5. Date of registration is back-dated for priority purposes to the date of first filing.If the examiner rejects the application to register the trademark, there is a right of appeal to the High Court.

Grounds for refusal of registration

There are 2 types of grounds on which an application to register a trademark can be refused. These are absolute grounds and relative grounds.

Absolute grounds

Absolute grounds apply where the sign is, for example, purely descriptive, not distinctive and should otherwise remain available in the public domain. The trademark would be refused registration on the following grounds:

  1. The trade mark lacks distinctive character. That is, if the mark applied for merely describes the goods and services applied for. For example ‘Froot Loops’ was refused on the basis that the name described the product.
  2. The trade mark consists exclusively of signs or indications which are used to describe a particular feature of the goods. The following categories would therefore be considered descriptive:
  • Kind. For example, personal (for computers).
  • Quality. For example, best.
  • Intended purpose.
  • Value. For example, worth their weight in gold.
  • Geographical origin.
  • Time of production or of rendering of services. For example, 24 hour service, eight till late.
  • Other characteristics of the relevant goods or services.
  • Phonetics: misspellings of words that would otherwise be refused will require evidence that the trademark is distinctive.

3. The trademark consists of signs or indications which are customary in the current language or the established practices of the trade.

A trade mark should not be refused registration in relation to any of the above grounds, if, before the date of application to register, it has in fact acquired a distinctive character as a result of the use made of it by the applicant.

4. The trademark consists exclusively of the shape if the shape: results from the nature of the goods themselves; or is necessary to obtain a technical result; or gives substantial value to the goods.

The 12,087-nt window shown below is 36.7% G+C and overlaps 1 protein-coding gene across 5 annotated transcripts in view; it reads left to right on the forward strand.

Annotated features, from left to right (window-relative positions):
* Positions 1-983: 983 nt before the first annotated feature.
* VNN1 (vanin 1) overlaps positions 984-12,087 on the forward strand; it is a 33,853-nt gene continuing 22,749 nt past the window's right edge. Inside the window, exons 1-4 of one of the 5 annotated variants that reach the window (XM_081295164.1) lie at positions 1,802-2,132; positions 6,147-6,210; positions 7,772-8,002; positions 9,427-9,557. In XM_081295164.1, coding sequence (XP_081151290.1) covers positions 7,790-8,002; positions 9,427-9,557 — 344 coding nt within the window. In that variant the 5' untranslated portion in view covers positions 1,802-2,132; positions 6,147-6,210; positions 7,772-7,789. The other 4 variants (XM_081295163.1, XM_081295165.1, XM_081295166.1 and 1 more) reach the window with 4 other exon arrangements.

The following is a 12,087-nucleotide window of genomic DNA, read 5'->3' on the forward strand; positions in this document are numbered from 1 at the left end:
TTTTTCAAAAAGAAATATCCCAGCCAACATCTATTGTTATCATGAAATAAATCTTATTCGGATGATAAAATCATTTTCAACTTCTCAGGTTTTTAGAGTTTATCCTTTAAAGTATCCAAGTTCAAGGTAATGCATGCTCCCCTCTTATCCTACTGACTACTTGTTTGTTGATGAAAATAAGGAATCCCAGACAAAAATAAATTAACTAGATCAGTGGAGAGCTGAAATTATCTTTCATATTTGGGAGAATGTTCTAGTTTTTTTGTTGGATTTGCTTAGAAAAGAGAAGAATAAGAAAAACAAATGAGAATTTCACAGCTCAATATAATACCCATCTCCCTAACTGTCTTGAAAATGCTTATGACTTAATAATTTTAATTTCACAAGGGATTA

Goods or packaging created in a specific shape may be registered.

5. The trademark is contrary to public policy or accepted principles and morality.

6. The trademark is likely to mislead or deceive the public (for instance, as to the nature, quality or geographical origin of the goods or service). For example, an application to register ‘Swiss Miss’, the name of a chocolate, failed on the ground that it was not made in Switzerland and was not in anyway connected with Switzerland.

7. The trade mark is prohibited under UK or EC law.

8. The trade mark is a specially protected emblem e.g. the Olympic symbol.

9. The application is made in bad faith.

Relative grounds

Relative grounds for refusal are concerned with protecting the prior conflicting rights and interests of other trademark owners and the interest of the public in not having similar marks used in relation to the same or similar goods or services. The earlier mark will be protected whether they are registered or not and different rules apply to each situation.

Where the earlier trade mark is registered

An application will be refused where there already exists an identical or similar trademark that relates to identical or similar goods and services AND where members of the public are likely to be confused. An application may also be refused on the grounds that, although the goods or services are not similar, the trademark has an established reputation and an applicant for a similar or identical trademark would be taking unfair advantage of, or causing detriment to, that reputation.

Where the earlier trade mark is not registered

Even where the earlier trademark is not registered, registration may be refused if it benefits from the reputation of that existing trademark.

Infringement of a trademark

Infringement occurs when the trademark is ‘used’ by a person or business other than the owner without their agreement or where the use is based on the above absolute and relative grounds. Therefore, an applicant who tries to register such a trade mark will not only be refused registration but through its use may be sued for infringement. ‘Use’ of a trade mark includes: putting it on goods or packaging; offering, marketing or stocking goods or services under the mark; importing or exporting under the mark; putting it on business papers or advertising material.

Infringement can also be non-visual such as ‘smell’ or ‘sound’ trademarks.

Suppliers of the infringing material, such as printers, may be joined in proceedings. For such an action to succeed, the supplier must have known or have reason to believe that use of the mark was not authorised by the owner.

International Implications

There are 3 ways of registering trademarks. All applications can be made through the UK Intellectual Property Office (IPO).